Every year Patek Philippe holds an exhibition that showcases an extensive collection of timepieces exquisitely decorated with craftmanship by only the most skilled experts.
In June 2021, at their historic headquarters on Rue du Rhone in Geneva, Switzerland, the manufacture showcased an extensive selection of over 75 pocket watches, wristwatches, dome clocks and table clocks from its latest rare handcrafts collection, a rich range of one-of-a-kind and limited-edition pieces that pay tribute to challenging manifestations of craftsmanship.
These include manual engraving, grand feu cloisonné enamel, miniature painting on enamel, guilloching, gemsetting and wood micro marquetry.
Patek Philippe also presented six new watches from the current collection endowed with especially elaborate decorations.
A passion for traditional craftsmanship
Historically, artisans have always invested considerable care in decorating their clocks and watches – timepieces were beautiful, artistically finished treasures before they advanced to become reliable precision instruments.
In Geneva, the individual decorative techniques found fertile ground in the famous “Fabrique” where all watchmaking-related occupations were assembled.
Since 1839, as an heir of the grand Genevan tradition, Patek Philippe has been commissioning the most talented artists to ennoble its creations.
From 1970 to 1980, when the demand for decoratively enhanced watches slumped and several ancestral techniques were on the brink of extinction, the manufacture mobilised its resources to preserve and breathe new life into all of its precious know-how, in particular, miniature painting on enamel.
Today, the brand continues to safeguard all these competencies, while also further evolving them in close collaboration with the artists who set their sights on new horizons, while supporting the development of totally new techniques for decorating watches, one of which is wood micro marquetry.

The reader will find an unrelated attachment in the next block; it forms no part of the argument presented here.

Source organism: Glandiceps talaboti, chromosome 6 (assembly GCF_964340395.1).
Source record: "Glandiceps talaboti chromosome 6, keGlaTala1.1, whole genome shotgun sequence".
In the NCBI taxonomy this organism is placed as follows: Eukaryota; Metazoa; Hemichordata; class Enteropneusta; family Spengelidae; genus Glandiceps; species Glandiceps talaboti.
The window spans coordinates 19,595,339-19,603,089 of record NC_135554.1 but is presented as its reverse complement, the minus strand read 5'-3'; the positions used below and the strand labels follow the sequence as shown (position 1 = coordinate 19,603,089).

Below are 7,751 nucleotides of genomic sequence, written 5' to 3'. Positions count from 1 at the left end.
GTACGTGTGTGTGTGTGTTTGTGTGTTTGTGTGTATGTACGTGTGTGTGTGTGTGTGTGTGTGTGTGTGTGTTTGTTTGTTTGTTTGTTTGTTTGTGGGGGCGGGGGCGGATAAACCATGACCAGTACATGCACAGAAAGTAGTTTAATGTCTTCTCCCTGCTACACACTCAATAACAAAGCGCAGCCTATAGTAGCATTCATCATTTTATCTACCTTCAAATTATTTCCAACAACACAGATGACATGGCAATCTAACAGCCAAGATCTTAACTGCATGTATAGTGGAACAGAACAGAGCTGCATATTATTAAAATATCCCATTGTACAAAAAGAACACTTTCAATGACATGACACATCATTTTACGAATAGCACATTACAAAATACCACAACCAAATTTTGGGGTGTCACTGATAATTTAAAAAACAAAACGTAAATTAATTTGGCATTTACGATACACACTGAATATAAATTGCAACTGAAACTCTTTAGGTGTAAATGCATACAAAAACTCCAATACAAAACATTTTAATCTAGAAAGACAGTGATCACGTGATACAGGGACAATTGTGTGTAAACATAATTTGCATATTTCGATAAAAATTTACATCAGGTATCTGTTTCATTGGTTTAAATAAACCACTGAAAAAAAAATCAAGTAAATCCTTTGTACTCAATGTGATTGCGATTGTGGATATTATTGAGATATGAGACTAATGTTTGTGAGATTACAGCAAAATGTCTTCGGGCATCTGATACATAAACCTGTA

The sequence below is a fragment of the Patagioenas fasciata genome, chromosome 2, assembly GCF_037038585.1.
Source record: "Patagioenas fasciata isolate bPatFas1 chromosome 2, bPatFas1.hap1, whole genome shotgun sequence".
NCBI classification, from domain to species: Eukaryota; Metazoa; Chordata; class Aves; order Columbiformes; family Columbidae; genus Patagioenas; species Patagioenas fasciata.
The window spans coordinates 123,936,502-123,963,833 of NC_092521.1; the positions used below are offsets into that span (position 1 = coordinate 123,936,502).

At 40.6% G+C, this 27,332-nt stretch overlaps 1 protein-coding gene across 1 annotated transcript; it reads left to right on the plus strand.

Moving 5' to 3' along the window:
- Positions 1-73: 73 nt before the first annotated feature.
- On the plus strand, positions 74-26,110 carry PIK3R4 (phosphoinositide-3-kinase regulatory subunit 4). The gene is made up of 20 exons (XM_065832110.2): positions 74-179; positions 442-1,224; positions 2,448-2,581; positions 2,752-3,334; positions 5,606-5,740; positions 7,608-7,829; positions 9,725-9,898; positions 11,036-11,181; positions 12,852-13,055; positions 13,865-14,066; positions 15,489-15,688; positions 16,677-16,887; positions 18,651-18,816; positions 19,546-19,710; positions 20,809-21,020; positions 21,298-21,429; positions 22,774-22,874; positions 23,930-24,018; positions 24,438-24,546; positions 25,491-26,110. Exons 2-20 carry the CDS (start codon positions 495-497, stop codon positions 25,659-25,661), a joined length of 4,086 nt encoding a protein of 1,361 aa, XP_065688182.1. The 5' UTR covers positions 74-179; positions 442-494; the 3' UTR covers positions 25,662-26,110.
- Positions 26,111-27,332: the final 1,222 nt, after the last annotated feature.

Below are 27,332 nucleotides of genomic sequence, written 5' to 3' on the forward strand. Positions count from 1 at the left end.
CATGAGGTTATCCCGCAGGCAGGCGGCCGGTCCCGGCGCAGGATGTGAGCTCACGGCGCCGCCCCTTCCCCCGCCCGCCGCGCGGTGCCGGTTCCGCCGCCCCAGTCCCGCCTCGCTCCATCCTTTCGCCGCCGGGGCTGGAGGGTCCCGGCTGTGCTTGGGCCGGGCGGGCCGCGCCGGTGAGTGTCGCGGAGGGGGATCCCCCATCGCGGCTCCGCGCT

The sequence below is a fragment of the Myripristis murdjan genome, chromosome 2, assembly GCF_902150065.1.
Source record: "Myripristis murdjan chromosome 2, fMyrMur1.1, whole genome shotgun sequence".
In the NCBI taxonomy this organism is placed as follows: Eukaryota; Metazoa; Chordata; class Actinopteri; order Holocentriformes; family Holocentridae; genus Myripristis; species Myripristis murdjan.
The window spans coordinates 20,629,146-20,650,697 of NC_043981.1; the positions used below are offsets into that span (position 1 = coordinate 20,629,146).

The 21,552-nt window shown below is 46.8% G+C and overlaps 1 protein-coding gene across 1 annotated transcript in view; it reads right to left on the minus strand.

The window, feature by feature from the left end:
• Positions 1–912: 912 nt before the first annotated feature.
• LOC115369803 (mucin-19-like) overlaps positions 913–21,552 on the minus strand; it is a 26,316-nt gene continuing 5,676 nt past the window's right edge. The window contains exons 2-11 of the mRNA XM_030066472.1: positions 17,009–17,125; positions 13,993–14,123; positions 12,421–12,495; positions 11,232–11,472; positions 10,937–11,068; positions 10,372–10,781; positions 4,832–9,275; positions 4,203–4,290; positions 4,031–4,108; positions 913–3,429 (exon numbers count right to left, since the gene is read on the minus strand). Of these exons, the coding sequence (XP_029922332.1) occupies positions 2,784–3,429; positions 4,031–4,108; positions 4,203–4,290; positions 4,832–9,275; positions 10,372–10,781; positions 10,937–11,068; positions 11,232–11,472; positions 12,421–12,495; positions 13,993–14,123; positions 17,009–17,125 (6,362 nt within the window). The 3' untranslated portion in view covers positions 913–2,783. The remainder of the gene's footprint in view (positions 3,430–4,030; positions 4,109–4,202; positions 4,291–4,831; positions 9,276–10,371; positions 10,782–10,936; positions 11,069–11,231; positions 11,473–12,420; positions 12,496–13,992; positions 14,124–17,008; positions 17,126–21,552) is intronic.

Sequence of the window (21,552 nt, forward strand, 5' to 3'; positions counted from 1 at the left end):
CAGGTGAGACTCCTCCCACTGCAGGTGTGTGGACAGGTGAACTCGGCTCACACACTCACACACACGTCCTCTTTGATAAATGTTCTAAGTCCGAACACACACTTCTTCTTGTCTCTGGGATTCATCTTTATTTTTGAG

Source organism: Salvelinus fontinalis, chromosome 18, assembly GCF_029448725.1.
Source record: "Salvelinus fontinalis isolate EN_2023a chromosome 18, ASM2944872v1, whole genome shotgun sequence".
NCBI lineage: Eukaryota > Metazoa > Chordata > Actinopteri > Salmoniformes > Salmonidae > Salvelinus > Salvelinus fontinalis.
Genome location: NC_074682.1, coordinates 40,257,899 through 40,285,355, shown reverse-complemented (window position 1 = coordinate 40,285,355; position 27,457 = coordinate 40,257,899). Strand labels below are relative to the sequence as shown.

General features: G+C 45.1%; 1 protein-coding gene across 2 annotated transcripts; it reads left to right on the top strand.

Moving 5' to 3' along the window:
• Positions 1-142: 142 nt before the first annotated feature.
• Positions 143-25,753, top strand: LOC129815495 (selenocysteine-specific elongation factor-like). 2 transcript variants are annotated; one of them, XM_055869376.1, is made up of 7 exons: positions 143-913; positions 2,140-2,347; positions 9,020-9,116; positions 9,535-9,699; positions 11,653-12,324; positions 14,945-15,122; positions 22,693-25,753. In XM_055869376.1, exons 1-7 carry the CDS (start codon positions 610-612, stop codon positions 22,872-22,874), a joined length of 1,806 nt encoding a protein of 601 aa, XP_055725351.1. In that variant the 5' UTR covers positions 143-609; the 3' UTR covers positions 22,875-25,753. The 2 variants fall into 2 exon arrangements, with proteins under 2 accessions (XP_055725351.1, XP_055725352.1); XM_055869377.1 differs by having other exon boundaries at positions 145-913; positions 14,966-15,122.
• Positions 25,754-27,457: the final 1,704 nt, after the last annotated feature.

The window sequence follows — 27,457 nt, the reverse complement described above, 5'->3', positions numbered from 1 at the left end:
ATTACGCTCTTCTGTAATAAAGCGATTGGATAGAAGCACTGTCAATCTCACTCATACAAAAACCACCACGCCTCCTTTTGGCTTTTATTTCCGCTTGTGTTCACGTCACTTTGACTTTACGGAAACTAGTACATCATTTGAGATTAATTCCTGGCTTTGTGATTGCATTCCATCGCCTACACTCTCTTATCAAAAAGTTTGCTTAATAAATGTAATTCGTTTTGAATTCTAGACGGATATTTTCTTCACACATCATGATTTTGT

The significance of artisanal professions for Patek Philippe also comes to the fore in the generous amount of space reserved for craftsmanship in the new production building that was officially inaugurated in Plan-les-Ouates (Geneva) in the spring of 2020.
To highlight the full beauty and radiance of these refined techniques, every year Patek Philippe presents a collection of one-of-a-kind and limited-edition pieces enhanced with the most exquisite artisanal skills.
Because it was not possible to present the 2020 collection last year, Patek Philippe carefully safeguarded this rich collection of more than 70 pocket watches, wristwatches and dome table clocks in anticipation of its display to the general public and to watch connoisseurs.
The exhibit at the Patek Philippe Salons in Geneva was enriched with several 2021 creations that pay tribute to the Genevan heritage, offering guests a unique opportunity to admire this array of extraordinary works of art in its entirety before they are dispatched to private collections around the world.
Palette of artistic skills
The oldest decorative technique used to adorn timepieces, manual engraving ranks among the grand Genevan specialties (in the late 18th century, more than 200 engravers worked in Geneva), and occupies a prominent position in Patek Philippe’s “Rare Handcrafts 2020-2021” collection.
It graces the case backs of pocket watches or serves as a frame for motifs executed with other techniques, and also plays a role in damascening, where gold thread inlays in contrasting colours are worked into the surface to be decorated.